When social justice warriors profit from the Chinese Communist Party’s slave trade

When social justice warriors profit from the Chinese Communist Party’s slave trade - Nine Line Apparel

Trust but verify: one of the core tenets of the special operations community. But to the most senior executives within the apparel industry, it’s apparently a foreign concept. 

Like the President mentioned in his State of the Union, the American people want to know their jobs are secure and that their government will crack down on unfair competition and unethical business practices. In 2021, the Uyghur Forced Labor Prevention Act (UFLPA) was the first of its kind legislation championed by both Democrats and Republicans and came into force in June of 2022. At that time, all manufacturers importing textiles had to certify they were not utilizing cotton or any other materials sourced from Xinjiang China where over 1 Million Uyghurs are conscripted from birth to some of the most inhumane and inhospitable conditions imaginable.  The idea behind the law was to cripple the dependence on goods from China’s  slave camps. Free slave labor meant of course much cheaper products for American businesses that imported cotton materials and clothes.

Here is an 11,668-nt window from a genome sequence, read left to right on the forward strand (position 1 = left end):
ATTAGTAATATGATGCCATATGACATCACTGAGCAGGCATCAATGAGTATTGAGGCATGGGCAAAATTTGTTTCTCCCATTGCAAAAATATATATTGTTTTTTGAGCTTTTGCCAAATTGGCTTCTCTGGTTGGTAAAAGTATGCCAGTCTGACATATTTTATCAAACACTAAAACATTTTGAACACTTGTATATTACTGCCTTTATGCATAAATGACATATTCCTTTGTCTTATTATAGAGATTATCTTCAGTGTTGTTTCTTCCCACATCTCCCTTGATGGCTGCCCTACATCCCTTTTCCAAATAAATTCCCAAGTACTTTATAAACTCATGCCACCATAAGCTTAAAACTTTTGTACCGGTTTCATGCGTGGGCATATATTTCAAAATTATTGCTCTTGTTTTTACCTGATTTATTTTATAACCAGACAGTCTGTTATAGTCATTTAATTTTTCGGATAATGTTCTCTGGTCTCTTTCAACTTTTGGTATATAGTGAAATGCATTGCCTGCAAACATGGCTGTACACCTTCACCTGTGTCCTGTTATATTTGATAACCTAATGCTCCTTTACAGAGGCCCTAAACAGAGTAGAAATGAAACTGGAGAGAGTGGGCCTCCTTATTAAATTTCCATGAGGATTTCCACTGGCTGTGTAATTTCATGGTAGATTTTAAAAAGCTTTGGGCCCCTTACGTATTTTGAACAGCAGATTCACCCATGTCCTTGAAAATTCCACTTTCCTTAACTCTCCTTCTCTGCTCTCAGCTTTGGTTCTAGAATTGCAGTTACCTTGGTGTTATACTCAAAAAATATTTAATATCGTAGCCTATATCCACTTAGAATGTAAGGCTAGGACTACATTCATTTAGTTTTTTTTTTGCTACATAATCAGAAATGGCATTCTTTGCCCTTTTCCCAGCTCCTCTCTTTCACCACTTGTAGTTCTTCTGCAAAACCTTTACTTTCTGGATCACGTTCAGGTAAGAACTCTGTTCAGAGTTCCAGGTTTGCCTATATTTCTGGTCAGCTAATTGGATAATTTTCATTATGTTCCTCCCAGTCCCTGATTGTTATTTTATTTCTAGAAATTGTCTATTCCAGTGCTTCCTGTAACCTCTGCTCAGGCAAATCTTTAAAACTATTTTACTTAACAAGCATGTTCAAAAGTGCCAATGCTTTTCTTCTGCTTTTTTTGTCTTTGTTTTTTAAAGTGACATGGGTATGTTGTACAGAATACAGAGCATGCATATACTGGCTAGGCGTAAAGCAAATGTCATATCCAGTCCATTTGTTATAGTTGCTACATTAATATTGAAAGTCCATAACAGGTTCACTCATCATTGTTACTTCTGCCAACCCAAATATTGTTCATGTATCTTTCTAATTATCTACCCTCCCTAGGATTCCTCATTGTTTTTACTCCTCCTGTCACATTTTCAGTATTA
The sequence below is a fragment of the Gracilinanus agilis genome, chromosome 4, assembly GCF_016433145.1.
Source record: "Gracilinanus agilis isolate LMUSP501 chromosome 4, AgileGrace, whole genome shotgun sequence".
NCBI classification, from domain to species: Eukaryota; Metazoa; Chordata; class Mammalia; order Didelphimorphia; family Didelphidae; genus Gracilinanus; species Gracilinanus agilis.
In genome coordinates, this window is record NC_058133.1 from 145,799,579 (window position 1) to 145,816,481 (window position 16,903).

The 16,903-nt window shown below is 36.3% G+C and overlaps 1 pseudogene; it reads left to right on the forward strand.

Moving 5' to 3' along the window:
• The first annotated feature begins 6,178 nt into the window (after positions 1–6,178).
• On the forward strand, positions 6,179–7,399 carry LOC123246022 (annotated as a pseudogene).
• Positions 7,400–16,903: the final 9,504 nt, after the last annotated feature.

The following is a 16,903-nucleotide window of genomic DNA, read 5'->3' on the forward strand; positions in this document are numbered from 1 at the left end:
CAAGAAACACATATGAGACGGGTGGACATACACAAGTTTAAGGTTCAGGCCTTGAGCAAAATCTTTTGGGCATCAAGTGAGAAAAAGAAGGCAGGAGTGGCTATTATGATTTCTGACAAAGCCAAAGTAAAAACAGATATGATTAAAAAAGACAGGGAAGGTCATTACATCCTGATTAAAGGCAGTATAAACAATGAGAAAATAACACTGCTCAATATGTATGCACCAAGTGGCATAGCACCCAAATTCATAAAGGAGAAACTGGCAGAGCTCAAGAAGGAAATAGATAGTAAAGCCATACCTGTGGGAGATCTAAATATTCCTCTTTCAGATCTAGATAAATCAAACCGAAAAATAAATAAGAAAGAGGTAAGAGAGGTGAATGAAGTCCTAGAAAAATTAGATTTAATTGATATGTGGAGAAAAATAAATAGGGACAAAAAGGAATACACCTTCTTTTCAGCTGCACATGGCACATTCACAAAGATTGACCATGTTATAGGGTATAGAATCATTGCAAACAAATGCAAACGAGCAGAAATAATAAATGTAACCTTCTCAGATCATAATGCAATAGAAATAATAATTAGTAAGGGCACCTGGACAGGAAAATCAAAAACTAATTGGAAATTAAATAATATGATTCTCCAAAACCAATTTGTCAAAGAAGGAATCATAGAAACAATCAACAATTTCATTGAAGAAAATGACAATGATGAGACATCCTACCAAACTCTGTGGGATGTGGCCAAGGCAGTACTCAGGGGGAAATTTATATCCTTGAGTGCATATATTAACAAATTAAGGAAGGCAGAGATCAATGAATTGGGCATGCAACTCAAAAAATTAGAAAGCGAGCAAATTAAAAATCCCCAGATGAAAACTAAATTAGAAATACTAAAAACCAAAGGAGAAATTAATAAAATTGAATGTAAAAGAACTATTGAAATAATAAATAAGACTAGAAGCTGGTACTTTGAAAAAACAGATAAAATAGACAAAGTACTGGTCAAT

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Months later, the problem hasn’t been solved. Some of the largest manufacturers are still utilizing forced labor to ensure hefty profit margins. The federal government’s enforcement has been paltry at best.
Since the current administration isn't enforcing the UFLPA, we at Nine Line took matters into our own hands. We set out to test our manufacturers both out of an abundance of caution and a bit out of curiosity. If our business were to knowingly cheat the system by importing illegal goods by failing to mention they originated from Xinjiang, I would imagine my days in the industry would be numbered.  Customs and Border Patrol along with the Federal Trade Commission would be knocking on my door. At the very least, I’m sure my customers would be livid.  They’d feel lied to.  And they would choose to go elsewhere, especially as I spearheaded a social media campaign about how important it is to ethically source goods and a plan to do so in the near future.  


Ugyers forced labor
1. Stringer Shanghai/Reuters.com